Thus according to the present invention there is provided a flare comprising a supply line for a pressurised gas and a Coanda body positioned over the outlet of the supply line so as to define a high pressure gas outlet adapted to direct the issuing high pressure gas over the outer surface of the Coanda body, the Coanda body having an internal passageway for a low pressure gas, the issuing high pressure gas entraining surrounding air and being directed toward the outlet of the internal passageway, the Coanda body having high pressure gas flow modifying means, preferably in the form of one or more projections on its surface downstream from the high pressure gas outlet.
Although the flare is primarily designed for the flow modifying means could be used for stabilising a Coanda flare where the high pressure gas is fuel gas and the low pressure gas is fuel gas.
It is believed that the flow modifying means tends to stabilise the flame of the flare in either or both of the following ways. Firstly, by increasing the diameter of the steam/air/fuel gas flow region above the tip of the flare, the flow modifying means reduces the upward steam/air velocity at the flame front thereby reducing the flame lift off tendency. Secondly, the eddies formed at the ends of the flow modifying means mix fuel gas locally into the steam/air flow thereby creating a stabilising flame.
It is known that when the extension of one lip of the mouth of a slot through which a fluid emerges under pressure, progressively diverges from the axis of the slot, the stream of fluid emerging through the slot tends to stick to the extended lip thus creating a pressure drop in the surrounding fluid thus causing fluid flow towards the low pressure region. This physical phenomenon is known as the Coanda effect and a body exhibiting this effect is known as a Coanda body. The Coanda body usually is of (a) the internal venturi-shaped type in which the pressurised fluid emerges from an orifice near the throat of the venturi passes towards the mouth or (b) the external type in which the pressurised fluid emerges from an orifice and passes outwards over an external director surface of a Coanda body. The present invention uses a Coanda body of type (b).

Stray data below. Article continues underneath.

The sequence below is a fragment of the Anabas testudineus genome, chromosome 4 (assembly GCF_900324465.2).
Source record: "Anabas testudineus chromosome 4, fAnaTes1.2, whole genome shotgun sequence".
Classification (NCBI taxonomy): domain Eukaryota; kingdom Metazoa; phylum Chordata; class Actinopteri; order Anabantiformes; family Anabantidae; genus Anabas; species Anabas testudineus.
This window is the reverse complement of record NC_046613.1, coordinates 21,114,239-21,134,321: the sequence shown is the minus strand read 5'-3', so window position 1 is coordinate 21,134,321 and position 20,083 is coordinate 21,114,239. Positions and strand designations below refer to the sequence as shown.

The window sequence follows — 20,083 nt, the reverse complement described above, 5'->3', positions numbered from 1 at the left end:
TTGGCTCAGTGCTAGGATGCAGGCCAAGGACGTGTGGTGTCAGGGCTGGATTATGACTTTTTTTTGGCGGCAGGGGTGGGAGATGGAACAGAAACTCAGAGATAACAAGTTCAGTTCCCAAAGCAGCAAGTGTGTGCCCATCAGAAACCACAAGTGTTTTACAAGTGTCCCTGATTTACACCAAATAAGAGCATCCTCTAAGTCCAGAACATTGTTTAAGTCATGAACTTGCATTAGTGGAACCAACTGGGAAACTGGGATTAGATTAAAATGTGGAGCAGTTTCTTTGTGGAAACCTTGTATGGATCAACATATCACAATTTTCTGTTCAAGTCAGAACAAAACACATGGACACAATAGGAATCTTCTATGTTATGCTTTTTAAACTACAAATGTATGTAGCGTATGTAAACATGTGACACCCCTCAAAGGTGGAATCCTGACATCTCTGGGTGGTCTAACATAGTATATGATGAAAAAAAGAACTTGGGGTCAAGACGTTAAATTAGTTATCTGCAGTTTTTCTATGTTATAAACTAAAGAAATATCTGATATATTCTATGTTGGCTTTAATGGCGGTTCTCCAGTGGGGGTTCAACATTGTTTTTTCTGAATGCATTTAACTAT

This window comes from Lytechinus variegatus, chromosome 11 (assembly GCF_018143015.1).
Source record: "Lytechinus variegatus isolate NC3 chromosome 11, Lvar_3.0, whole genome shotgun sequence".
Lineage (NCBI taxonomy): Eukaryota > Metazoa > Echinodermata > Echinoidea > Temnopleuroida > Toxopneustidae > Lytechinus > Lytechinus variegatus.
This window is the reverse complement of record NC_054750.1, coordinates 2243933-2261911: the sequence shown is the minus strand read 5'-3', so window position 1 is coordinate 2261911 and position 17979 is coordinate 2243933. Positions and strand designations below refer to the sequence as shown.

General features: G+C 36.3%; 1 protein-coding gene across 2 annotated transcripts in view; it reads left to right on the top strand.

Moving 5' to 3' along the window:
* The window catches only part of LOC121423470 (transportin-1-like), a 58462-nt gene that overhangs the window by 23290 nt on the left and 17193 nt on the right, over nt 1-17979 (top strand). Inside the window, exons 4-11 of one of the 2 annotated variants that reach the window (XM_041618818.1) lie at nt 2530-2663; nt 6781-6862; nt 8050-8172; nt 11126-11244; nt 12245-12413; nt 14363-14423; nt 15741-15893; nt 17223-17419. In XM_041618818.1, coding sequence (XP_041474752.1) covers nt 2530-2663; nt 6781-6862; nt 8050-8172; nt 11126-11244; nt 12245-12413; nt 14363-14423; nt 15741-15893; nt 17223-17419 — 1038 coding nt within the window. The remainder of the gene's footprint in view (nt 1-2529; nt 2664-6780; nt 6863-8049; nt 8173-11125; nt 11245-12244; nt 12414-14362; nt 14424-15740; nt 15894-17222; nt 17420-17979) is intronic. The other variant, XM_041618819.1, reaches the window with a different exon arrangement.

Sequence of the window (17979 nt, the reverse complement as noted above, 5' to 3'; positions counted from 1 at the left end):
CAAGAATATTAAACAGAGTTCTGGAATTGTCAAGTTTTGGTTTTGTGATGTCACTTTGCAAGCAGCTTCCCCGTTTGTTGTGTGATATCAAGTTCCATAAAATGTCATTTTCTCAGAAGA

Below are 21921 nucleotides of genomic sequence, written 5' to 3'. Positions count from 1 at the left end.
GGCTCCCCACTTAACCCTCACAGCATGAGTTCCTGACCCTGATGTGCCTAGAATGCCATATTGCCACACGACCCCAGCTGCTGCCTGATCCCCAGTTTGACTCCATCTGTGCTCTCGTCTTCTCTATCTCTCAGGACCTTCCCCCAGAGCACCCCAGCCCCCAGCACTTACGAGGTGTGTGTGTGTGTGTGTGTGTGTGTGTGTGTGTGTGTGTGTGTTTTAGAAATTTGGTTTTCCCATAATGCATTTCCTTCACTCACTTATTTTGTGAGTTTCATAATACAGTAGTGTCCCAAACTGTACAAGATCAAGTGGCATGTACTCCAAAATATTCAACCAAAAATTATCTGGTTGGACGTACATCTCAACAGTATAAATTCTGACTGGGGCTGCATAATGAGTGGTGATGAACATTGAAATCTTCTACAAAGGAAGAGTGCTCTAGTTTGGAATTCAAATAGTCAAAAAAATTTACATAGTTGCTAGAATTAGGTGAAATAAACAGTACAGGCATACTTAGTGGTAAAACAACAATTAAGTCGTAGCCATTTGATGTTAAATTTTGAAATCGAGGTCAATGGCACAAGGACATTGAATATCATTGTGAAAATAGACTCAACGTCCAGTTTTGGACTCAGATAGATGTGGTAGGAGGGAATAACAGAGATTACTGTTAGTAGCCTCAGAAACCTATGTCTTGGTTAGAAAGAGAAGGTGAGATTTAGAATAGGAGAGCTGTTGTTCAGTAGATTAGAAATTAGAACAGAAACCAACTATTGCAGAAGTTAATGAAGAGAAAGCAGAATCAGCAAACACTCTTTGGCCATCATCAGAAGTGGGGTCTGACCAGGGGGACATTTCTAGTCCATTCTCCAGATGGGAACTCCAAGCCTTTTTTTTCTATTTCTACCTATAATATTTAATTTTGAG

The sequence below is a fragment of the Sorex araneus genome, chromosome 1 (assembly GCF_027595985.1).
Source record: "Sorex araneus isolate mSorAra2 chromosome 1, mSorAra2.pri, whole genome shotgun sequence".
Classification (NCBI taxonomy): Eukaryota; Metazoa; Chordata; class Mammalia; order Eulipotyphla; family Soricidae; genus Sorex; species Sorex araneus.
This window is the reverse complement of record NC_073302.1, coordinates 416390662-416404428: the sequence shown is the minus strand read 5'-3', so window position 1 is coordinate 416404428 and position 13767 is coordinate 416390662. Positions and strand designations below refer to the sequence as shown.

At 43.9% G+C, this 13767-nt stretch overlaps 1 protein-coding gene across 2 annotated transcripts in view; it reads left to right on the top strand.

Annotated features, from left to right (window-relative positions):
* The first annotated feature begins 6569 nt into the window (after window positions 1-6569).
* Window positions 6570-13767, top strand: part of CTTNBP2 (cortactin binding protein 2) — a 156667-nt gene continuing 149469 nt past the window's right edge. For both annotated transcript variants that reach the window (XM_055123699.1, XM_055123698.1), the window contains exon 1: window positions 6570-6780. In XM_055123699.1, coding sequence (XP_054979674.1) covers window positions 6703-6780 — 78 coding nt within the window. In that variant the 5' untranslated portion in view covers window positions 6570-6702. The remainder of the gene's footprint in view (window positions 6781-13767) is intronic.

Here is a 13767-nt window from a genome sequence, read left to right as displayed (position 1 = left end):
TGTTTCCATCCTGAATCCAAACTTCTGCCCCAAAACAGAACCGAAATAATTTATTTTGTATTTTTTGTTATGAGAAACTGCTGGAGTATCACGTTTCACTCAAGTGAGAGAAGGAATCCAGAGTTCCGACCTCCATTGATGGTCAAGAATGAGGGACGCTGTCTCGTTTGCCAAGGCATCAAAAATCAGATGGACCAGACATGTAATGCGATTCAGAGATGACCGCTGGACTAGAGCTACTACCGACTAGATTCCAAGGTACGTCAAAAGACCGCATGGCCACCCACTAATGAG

The projections are preferably located on the downstream portion of the Coanda body and may take the form of a single circumferential projection. The projections may be positioned on or integral with the Coanda body.
In the case of more than one projection being used, the projections are preferably located symmetrically on the Coanda body and a preferred embodiment is in the form of symmetrical pairs.
The projections are preferably wedge-shaped with the hypotenuse modified to conform with the Coanda Body.
The materials of consruction for the projection are preferably the same as for the Coanda body and are most preferably austenitic stainless steel or a nickel alloy.
Preferably the gas is steam and emerges from the feed line at a pressure in the range of 5 to 100 p.s.i. of steam.
In order to further stabilise the flame, other forms of baffle may be used in addition to the projections, the baffles most preferably being near or within the outlet of the internal passageway. A suitable type of baffle is described in UK Pat. application No. 2028489A.
The invention will now be described by way of example with reference to FIGS. 1 to 4 of the accompanying drawings.